Tracy eventually had her mother drive her to the hospital the day after her attack. On the way there, she saw her mother crying and continued to blame herself for making her mother feel that way.
She said it was during that drive when she first entertained thoughts of suicide.
“In that moment I thought, ‘I am a failure, just like everyone told me I was going to be. I’m a single mom on welfare,’” she said. “Then I thought, ‘Why am I even here?’”
She eventually decided that, after she got released from the hospital, she was going to kill herself.
The crisis nurse who examined her, Jenny, proved to be a pivotal player in her life. She was kind and compassionate. Tracy decided during the appointment, for the first time, that she wanted to be a nurse, and that she had to raise her sons.
“Jenny didn’t know I was suicidal, but she saved my life,” Tracy said. “Because we don’t know what other people are going through, we don’t know the impact even a small, nice gesture can have on their life.”
Tracy decided to go to the police. All four of her abusers were arrested, and she thought there would be a trial, they would be found guilty and justice would be served.
It wasn’t that simple.
Because three of the men were high-profile athletes, her rape became the top news story in the region. She said the community turned on her, even though most didn’t know her identity, wondering “why she was making this up to ruin their lives.” She and her young sons received death threats. Her boyfriend turned on her; so did her friend who was with her that evening.
“I lost everybody,” she said.
When she met with the district attorney, he told her she didn’t have a strong case — that it was “he said, she said,” and that convictions would be difficult. Not wanting to go through her ordeal at possibly four trials along with having her rape kit become public record on a long shot, she dropped the charges. This, in the eyes of those who did not believe her, was just further proof that she had made the whole thing up.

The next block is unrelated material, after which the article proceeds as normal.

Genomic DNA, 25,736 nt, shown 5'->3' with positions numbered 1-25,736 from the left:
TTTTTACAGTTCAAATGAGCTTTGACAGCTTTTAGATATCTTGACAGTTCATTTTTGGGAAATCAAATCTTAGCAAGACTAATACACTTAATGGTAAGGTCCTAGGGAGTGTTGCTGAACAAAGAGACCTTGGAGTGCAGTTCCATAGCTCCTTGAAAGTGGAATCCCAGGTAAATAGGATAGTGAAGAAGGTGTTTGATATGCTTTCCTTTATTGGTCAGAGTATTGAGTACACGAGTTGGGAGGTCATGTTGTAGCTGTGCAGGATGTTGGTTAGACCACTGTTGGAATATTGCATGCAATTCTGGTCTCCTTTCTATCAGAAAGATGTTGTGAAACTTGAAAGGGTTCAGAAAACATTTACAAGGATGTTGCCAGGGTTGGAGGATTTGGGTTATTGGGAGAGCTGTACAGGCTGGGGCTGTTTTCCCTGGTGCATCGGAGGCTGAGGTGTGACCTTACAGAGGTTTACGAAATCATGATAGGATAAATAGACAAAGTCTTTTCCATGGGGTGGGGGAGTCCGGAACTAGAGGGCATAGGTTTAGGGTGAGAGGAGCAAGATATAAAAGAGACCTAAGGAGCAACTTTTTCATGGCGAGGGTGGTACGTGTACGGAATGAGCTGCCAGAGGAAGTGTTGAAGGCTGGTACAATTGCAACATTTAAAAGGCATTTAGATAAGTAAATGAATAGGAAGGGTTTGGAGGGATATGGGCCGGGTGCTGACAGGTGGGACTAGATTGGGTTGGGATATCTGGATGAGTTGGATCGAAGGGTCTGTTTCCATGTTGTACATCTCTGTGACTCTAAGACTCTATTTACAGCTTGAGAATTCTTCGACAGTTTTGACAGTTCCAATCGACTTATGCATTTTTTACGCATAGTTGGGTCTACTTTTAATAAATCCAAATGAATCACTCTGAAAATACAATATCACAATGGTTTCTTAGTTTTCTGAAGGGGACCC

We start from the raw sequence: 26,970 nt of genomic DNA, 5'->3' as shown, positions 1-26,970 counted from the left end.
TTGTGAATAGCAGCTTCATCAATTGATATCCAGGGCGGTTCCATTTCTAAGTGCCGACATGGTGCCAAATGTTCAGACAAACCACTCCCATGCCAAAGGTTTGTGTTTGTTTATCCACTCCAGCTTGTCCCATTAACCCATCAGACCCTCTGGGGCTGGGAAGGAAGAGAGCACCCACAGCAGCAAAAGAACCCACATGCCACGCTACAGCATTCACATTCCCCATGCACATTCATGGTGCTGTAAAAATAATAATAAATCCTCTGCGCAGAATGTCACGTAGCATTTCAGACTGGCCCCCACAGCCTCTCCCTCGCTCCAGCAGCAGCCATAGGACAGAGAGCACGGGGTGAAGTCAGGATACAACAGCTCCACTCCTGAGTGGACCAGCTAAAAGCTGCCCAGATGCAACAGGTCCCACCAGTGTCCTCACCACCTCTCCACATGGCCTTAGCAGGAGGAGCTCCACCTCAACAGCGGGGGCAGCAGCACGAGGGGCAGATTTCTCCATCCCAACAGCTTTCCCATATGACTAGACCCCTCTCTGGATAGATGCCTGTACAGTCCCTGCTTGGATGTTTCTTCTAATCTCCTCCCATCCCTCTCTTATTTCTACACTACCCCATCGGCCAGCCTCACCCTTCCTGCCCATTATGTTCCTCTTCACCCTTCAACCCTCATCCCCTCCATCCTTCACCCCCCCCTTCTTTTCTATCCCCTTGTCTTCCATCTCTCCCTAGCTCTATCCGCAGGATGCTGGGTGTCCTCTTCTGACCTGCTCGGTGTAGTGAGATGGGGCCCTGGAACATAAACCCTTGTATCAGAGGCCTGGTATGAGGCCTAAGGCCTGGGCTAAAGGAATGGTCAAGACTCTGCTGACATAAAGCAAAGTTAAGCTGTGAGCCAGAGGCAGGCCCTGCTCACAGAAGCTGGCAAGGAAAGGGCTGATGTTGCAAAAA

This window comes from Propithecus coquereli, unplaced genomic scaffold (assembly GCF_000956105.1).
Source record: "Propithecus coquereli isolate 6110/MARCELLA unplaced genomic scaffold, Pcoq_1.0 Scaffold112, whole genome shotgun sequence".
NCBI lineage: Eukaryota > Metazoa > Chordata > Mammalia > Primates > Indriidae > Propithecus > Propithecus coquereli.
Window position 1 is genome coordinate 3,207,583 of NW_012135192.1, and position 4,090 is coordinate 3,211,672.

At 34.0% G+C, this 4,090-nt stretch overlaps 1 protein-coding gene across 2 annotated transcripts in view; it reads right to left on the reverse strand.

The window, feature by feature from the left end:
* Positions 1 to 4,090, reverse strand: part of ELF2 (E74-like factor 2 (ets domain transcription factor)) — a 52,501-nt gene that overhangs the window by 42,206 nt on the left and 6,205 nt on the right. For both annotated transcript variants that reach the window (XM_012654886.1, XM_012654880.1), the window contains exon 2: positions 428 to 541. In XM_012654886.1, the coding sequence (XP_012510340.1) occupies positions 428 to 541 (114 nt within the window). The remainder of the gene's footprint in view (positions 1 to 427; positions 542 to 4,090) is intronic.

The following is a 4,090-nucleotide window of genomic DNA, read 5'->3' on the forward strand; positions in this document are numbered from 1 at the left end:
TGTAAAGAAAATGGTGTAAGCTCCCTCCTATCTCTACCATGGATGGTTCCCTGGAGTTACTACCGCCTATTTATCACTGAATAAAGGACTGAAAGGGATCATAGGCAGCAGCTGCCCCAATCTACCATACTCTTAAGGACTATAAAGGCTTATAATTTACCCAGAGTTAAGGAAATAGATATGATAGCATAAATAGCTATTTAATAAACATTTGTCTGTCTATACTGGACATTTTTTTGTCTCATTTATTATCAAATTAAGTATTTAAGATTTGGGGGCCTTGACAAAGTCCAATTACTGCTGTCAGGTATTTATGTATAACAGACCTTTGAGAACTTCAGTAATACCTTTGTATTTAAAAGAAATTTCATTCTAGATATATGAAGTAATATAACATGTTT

She later went to the school and spoke with crisis services in hopes she might get some justice there. However, then-OSU Football Coach Mike Riley chose to suspend the players for only one game, telling the media that “they are really good guys who just made a bad choice,” according to Tracy.
“The thing about my attackers being football players is, for the next four years, every Saturday I had to hear tens of thousands of people cheer for my rapists,” she said.
Act of desperation
Tracy went back to school and became a registered nurse. She made good money, her sons had nice things and in the public eye it appeared her life was going well.
But, after 16 years and now at 40 years old, she was still privately struggling. She battled depression, post-traumatic stress disorder and a borderline eating disorder. And she was still suicidal. She said she woke up every morning not wanting to be alive anymore.
She believes her own anguish caused her to fall short of what she could have been as a mother.
“I’m ashamed to admit it now, but I resented my sons,” Tracy said. “I resented them because they were the reason I had to be alive when I didn’t want to be.
“People ask me if I hate the four men who did this to me. I do hate them. But I don’t hate them for what they did to me in that apartment. I hate them for the years they stole from me and my sons.”
Finally, she said as an act of desperation to get out of the “torturous” feeling of not wanting to be in her own body — of not wanting to go on living — she reached out to John Canzano, a reporter at the Oregonian.
“Through all of it, I had always been ‘Jane Doe,’” Tracy said. “I thought maybe if I put my name and my face on my story, maybe the day after the story comes out I’ll wake up and I won’t want to die.”